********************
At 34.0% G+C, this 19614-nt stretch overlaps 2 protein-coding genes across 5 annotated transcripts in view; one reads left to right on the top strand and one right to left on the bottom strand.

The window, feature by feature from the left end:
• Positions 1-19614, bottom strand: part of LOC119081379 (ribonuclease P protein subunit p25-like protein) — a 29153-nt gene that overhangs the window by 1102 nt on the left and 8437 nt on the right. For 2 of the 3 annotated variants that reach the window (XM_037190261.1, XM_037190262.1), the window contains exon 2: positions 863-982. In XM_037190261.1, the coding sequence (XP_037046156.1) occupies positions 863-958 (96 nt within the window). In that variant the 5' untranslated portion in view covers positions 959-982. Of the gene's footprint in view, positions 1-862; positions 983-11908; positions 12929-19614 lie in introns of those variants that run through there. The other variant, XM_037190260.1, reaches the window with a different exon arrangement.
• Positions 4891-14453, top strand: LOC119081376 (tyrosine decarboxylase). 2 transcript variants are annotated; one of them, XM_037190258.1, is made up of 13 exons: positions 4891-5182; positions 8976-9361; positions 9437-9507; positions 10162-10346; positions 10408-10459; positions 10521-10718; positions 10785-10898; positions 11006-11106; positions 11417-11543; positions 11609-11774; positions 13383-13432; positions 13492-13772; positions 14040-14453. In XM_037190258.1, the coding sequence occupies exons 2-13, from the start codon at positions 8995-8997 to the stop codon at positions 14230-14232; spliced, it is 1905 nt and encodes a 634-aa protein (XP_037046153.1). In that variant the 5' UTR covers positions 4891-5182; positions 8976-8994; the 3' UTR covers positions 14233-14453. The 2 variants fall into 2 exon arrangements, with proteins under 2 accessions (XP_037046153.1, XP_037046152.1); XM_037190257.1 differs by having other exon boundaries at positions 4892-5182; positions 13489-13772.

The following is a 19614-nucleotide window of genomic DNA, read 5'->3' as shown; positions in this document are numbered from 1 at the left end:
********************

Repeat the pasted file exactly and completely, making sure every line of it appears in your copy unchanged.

At 34.0% G+C, this 19614-nt stretch overlaps 2 protein-coding genes across 5 annotated transcripts in view; one reads left to right on the top strand and one right to left on the bottom strand.

The window, feature by feature from the left end:
• Positions 1-19614, bottom strand: part of LOC119081379 (ribonuclease P protein subunit p25-like protein) — a 29153-nt gene that overhangs the window by 1102 nt on the left and 8437 nt on the right. For 2 of the 3 annotated variants that reach the window (XM_037190261.1, XM_037190262.1), the window contains exon 2: positions 863-982. In XM_037190261.1, the coding sequence (XP_037046156.1) occupies positions 863-958 (96 nt within the window). In that variant the 5' untranslated portion in view covers positions 959-982. Of the gene's footprint in view, positions 1-862; positions 983-11908; positions 12929-19614 lie in introns of those variants that run through there. The other variant, XM_037190260.1, reaches the window with a different exon arrangement.
• Positions 4891-14453, top strand: LOC119081376 (tyrosine decarboxylase). 2 transcript variants are annotated; one of them, XM_037190258.1, is made up of 13 exons: positions 4891-5182; positions 8976-9361; positions 9437-9507; positions 10162-10346; positions 10408-10459; positions 10521-10718; positions 10785-10898; positions 11006-11106; positions 11417-11543; positions 11609-11774; positions 13383-13432; positions 13492-13772; positions 14040-14453. In XM_037190258.1, the coding sequence occupies exons 2-13, from the start codon at positions 8995-8997 to the stop codon at positions 14230-14232; spliced, it is 1905 nt and encodes a 634-aa protein (XP_037046153.1). In that variant the 5' UTR covers positions 4891-5182; positions 8976-8994; the 3' UTR covers positions 14233-14453. The 2 variants fall into 2 exon arrangements, with proteins under 2 accessions (XP_037046153.1, XP_037046152.1); XM_037190257.1 differs by having other exon boundaries at positions 4892-5182; positions 13489-13772.

The following is a 19614-nucleotide window of genomic DNA, read 5'->3' as shown; positions in this document are numbered from 1 at the left end: